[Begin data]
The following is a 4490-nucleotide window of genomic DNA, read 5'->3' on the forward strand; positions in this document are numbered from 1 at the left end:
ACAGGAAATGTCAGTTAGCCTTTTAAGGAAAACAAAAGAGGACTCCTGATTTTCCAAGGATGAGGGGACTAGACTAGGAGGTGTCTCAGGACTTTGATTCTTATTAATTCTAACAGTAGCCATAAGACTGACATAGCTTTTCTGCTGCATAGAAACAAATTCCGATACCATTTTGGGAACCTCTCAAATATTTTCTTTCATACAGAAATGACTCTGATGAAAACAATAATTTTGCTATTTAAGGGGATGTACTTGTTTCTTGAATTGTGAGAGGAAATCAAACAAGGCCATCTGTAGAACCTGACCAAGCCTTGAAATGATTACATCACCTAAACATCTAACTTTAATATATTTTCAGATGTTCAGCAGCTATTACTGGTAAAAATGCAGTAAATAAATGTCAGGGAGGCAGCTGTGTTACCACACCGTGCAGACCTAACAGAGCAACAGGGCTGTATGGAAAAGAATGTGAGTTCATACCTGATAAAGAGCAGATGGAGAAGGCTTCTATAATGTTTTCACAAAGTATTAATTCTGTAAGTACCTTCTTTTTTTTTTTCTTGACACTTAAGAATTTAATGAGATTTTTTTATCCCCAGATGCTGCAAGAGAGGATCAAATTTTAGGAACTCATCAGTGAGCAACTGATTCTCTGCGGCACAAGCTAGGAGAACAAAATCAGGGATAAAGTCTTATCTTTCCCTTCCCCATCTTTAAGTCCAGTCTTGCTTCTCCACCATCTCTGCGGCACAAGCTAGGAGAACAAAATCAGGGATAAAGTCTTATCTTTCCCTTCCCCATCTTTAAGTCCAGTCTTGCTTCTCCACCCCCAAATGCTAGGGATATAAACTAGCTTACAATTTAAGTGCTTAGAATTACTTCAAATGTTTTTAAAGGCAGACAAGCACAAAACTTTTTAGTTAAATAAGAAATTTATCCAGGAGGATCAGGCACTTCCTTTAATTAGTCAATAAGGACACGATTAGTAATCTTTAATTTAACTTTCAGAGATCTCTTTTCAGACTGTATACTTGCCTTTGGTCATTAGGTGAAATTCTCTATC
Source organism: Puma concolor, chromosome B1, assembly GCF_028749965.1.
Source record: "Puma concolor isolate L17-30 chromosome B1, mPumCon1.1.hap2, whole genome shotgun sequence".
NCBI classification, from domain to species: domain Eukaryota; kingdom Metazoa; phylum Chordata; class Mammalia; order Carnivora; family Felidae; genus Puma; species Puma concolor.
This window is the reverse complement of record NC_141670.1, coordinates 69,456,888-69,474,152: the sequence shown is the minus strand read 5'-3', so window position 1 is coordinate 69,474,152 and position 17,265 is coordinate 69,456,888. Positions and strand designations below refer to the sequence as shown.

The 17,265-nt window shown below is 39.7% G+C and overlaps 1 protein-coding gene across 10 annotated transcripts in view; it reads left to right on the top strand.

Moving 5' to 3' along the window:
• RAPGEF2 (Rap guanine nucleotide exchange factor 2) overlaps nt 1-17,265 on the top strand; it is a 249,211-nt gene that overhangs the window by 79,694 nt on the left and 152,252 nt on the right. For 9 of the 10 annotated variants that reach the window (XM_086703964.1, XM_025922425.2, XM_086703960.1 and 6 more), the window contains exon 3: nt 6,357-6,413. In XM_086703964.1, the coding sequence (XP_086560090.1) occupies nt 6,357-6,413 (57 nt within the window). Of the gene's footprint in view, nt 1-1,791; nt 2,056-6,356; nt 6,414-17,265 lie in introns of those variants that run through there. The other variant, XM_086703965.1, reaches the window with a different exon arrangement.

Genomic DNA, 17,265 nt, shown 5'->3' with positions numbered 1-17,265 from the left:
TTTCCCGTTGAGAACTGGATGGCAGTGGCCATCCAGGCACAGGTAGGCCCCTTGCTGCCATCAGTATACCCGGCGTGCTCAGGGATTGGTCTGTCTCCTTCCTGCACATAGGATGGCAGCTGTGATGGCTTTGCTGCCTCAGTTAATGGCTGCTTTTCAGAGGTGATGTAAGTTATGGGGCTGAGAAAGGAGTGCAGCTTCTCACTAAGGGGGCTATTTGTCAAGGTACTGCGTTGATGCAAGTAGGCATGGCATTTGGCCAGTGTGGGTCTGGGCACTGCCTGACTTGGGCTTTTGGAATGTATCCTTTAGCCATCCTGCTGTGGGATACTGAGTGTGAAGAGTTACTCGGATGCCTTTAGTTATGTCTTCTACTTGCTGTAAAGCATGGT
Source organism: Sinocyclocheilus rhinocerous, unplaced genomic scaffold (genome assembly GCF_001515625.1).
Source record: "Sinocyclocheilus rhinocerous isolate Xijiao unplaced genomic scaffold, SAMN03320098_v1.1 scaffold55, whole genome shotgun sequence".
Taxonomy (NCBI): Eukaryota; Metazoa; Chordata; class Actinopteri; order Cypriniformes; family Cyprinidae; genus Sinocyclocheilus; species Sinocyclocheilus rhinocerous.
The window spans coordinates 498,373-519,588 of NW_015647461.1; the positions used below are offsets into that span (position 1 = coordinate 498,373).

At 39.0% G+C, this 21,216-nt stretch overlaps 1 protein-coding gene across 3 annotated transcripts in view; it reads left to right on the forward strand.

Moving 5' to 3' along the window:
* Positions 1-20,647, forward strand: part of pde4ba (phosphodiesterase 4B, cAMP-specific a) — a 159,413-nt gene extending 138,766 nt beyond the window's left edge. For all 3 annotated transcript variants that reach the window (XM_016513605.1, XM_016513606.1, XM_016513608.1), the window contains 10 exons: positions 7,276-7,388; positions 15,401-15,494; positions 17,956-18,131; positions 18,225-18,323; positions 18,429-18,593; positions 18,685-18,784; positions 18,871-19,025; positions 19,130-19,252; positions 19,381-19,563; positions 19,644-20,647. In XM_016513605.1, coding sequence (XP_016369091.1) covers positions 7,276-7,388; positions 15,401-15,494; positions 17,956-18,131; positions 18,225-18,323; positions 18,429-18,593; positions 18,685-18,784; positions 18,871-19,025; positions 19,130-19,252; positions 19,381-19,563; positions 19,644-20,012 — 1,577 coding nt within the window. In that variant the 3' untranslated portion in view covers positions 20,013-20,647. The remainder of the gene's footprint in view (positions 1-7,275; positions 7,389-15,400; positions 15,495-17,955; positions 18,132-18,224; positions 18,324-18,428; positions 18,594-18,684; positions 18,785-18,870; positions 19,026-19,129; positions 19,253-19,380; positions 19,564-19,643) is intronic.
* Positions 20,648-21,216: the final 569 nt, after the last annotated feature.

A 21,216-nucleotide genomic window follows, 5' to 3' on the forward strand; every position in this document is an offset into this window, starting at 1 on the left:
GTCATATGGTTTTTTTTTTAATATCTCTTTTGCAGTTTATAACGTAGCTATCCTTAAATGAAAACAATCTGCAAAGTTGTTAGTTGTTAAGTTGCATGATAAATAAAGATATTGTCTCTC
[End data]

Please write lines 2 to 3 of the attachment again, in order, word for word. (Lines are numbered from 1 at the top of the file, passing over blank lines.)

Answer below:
ACAGGAAATGTCAGTTAGCCTTTTAAGGAAAACAAAAGAGGACTCCTGATTTTCCAAGGATGAGGGGACTAGACTAGGAGGTGTCTCAGGACTTTGATTCTTATTAATTCTAACAGTAGCCATAAGACTGACATAGCTTTTCTGCTGCATAGAAACAAATTCCGATACCATTTTGGGAACCTCTCAAATATTTTCTTTCATACAGAAATGACTCTGATGAAAACAATAATTTTGCTATTTAAGGGGATGTACTTGTTTCTTGAATTGTGAGAGGAAATCAAACAAGGCCATCTGTAGAACCTGACCAAGCCTTGAAATGATTACATCACCTAAACATCTAACTTTAATATATTTTCAGATGTTCAGCAGCTATTACTGGTAAAAATGCAGTAAATAAATGTCAGGGAGGCAGCTGTGTTACCACACCGTGCAGACCTAACAGAGCAACAGGGCTGTATGGAAAAGAATGTGAGTTCATACCTGATAAAGAGCAGATGGAGAAGGCTTCTATAATGTTTTCACAAAGTATTAATTCTGTAAGTACCTTCTTTTTTTTTTTCTTGACACTTAAGAATTTAATGAGATTTTTTTATCCCCAGATGCTGCAAGAGAGGATCAAATTTTAGGAACTCATCAGTGAGCAACTGATTCTCTGCGGCACAAGCTAGGAGAACAAAATCAGGGATAAAGTCTTATCTTTCCCTTCCCCATCTTTAAGTCCAGTCTTGCTTCTCCACCATCTCTGCGGCACAAGCTAGGAGAACAAAATCAGGGATAAAGTCTTATCTTTCCCTTCCCCATCTTTAAGTCCAGTCTTGCTTCTCCACCCCCAAATGCTAGGGATATAAACTAGCTTACAATTTAAGTGCTTAGAATTACTTCAAATGTTTTTAAAGGCAGACAAGCACAAAACTTTTTAGTTAAATAAGAAATTTATCCAGGAGGATCAGGCACTTCCTTTAATTAGTCAATAAGGACACGATTAGTAATCTTTAATTTAACTTTCAGAGATCTCTTTTCAGACTGTATACTTGCCTTTGGTCATTAGGTGAAATTCTCTATC
Source organism: Puma concolor, chromosome B1, assembly GCF_028749965.1.